Wednesday, February 15, 2012

TTB survives, though Obama wants to give IRS a little of its powers

The TTB will survive in its current form for at least another year. While the Obama administration considered eliminating it and dividing its duties between the FDA and the IRS, when the budget proposal came out Monday, that idea was not in it.

However, the administration did propose what seems to me a minor change, allowing the IRS to initiate investigations and prosecutions for excise tax violations on alcohol sales.

The Wine Institute was ready with heavy artillery to fight this. I have a copy of a letter the Wine Institute got signed by seven U.S. senators opposing this move. Wine America opposes it also.

Quite honestly, I'm not sure why. It doesn't seem like a big deal. But the Wine Institute spends a lot more time thinking about excise tax than I do. I plan to contact the Wine Institute as soon as I get home from Portugal (lucky me) to get more details.

For now, I felt like I owed you this update, considering more than 10,000 people came to my blog when I broke the news that the administration was considering eliminating the TTB this year.

I also want to snivel and whine and make excuses for a very light week on the blog. Here's my tale of woe: I set up two posts for this week, one imaginative, and one which I spent a day researching. Then I made the mistake of opening them to make last minute tweaks in Portugal with my iPad, which is not compatible with Blogger. They disappeared instantly. Man, did that suck. I know I can't expect a lot of sympathy since I'm eating roast pig leg and grilled razor clams and drinking outstanding single variety Vinho Verdes that I didn't even know existed. But still, that sucked.

Update: It just happened again, twice, with this post. Even I don't deserve this. I don't know which to blame, Apple or Google. I hate them both right now.

I plan to reconstruct the posts when I get home (spoiler alert: politics and baseball, my two favorite things to try to link to wine), as well as check in with the Wine Institute on the TTB thing. So thanks for reading this off-the-cuff update. I'll bring you more details when I have them. And pass the Loureiro.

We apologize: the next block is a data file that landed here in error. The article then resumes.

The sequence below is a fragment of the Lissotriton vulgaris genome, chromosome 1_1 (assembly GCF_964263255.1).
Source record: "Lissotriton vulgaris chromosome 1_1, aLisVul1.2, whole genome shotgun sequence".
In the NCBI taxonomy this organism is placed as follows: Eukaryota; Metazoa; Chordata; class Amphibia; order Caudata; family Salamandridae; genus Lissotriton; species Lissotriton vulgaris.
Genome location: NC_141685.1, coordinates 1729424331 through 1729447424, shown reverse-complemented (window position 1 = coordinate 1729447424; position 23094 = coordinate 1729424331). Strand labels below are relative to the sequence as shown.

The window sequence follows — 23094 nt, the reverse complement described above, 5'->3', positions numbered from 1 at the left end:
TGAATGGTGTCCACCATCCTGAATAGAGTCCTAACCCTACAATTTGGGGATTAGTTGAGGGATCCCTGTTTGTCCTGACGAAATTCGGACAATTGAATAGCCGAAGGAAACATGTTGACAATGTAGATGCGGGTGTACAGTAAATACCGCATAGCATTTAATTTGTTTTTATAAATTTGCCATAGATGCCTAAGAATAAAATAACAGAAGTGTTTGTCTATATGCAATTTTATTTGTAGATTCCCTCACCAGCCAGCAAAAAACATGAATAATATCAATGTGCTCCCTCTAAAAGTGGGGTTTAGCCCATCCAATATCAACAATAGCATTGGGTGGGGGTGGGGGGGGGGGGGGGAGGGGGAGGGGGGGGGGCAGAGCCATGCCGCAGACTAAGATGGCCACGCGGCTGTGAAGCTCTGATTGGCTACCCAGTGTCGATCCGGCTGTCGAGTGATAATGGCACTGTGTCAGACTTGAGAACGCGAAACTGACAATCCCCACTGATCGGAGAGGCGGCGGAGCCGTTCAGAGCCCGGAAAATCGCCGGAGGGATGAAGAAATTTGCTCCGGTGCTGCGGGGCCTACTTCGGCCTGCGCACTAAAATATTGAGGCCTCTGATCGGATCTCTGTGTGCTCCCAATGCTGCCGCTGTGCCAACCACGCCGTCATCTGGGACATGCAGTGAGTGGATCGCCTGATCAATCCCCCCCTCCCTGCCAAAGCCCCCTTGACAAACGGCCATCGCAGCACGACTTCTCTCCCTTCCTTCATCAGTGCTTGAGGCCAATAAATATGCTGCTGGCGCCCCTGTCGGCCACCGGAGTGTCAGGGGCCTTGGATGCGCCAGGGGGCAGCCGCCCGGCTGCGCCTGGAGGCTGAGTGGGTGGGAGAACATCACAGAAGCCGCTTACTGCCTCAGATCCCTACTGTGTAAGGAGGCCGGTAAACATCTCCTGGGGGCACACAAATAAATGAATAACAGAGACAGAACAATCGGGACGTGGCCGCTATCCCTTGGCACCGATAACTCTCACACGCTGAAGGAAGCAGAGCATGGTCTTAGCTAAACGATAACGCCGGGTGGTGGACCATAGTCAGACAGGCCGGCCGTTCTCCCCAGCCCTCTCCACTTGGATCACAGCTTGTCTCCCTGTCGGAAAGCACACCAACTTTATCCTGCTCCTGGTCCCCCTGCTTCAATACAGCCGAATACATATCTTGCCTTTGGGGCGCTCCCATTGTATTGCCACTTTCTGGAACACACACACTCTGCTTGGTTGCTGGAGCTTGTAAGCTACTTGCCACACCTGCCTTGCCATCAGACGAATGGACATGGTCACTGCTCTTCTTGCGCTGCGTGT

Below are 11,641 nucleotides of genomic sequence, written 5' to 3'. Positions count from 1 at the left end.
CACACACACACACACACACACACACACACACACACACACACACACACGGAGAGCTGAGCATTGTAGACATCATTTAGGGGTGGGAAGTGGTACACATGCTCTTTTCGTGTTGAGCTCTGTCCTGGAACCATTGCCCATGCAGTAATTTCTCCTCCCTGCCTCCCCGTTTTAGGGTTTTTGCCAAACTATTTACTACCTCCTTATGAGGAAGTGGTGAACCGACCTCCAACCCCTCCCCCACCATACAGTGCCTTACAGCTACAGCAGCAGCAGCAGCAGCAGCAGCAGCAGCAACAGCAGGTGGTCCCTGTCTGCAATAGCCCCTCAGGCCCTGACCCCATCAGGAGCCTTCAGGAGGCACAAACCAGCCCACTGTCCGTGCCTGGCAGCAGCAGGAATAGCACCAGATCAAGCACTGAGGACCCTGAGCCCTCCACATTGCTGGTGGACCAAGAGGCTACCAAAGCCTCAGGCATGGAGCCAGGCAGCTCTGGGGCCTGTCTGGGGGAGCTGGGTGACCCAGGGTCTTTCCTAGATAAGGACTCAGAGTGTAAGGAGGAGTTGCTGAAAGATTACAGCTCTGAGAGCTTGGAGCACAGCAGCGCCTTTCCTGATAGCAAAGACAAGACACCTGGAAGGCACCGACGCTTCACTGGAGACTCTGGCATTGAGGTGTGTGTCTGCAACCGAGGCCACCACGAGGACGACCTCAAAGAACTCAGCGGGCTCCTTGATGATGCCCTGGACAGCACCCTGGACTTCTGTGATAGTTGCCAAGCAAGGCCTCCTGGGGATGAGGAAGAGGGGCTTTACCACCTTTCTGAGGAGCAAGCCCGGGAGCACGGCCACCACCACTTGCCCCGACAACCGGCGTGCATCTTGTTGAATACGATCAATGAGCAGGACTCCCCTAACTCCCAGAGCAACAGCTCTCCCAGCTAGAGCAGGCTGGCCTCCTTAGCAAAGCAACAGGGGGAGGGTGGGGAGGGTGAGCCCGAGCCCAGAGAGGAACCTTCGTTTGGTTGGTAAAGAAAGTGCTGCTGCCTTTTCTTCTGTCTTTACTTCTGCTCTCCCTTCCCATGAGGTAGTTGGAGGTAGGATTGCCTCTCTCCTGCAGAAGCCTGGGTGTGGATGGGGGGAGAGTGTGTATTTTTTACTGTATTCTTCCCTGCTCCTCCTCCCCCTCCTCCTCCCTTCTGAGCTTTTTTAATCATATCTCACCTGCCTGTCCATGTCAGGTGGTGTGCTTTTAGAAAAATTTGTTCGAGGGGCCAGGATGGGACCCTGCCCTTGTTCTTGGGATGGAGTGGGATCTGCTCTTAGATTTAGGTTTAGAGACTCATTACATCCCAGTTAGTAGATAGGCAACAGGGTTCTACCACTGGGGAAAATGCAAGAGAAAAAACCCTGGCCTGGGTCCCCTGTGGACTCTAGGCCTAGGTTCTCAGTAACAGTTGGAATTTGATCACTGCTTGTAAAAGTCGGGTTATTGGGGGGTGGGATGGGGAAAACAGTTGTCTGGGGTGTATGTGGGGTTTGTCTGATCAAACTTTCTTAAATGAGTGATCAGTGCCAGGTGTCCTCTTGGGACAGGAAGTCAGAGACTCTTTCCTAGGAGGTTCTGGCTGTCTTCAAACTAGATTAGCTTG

Please check out my Valentine's Day anti-column on Palate Press: Let's Take the Romance Out of Wine. Appropriately, I spent V-Day apart from my lovely wife, and the rural restaurant where I dined -- where every table other than the wine group's was set for two with candles and hearts -- played "All By Myself" over and over. Maybe they just like the melody?


I rarely acknowledge my wife on the blog, but I'm writing this on V-Day. I love travel, I'm having a great time, I'm eating and drinking well and the story's really interesting. But I miss her. Ai shite iru.
Follow me on Twitter: @wblakegray and like The Gray Report on Facebook.


Tom said...

Maybe turning enforcement over to the IRS will free up some people to do label approvals? Or am I just dreaming?

I have to agree with you, I don't see what the big deal is about a possible move to FDA -- other than that everyone will have to have new lobbying channels and take the time to make new relationships.

Anonymous said...

Uhh, they will probably want wineries to comply with food laws as if they contain potential human pathogens. Many states have laws exempting wineries, etc. from food safety regulation. It would kill artisan winemaking and subject wineries to untold amounts of money to comply. Would put small wineries out of business most likely, would favor larger production oriented wineries that really have no creativity. they would likely be for this. It has happened in other industries and here it makes no sense at all. In Europe they are doing the opposite trying to throw off Agricultural restrictions in other areas that limit there ability to compete in the world. You have to be kidding if you think this has any possible positive out come for quality wine production.

Francly Speaking said...

I suspect it is a situation of 'the devil you know is better than the devil you don't know'. As an artisanal winemaker it still bogs my mind that we spend so much time on compliance, licensing & bonding. Currently, just to operate we must maintain 10 separate licenses. That does not include exporting to the other 49 United States! With the reputation of the IRS and FDA - I don't blame an objection to having to take on two to do the job [albeit slow] that one agency has done.

Tim Elliott | Winecast said...

As far as blogging on your iPad, the best $5 you spend might just be for Blogsy:

Anonymous said...

Kane's Beverage Daily actually had the scoop on 12/20/2011.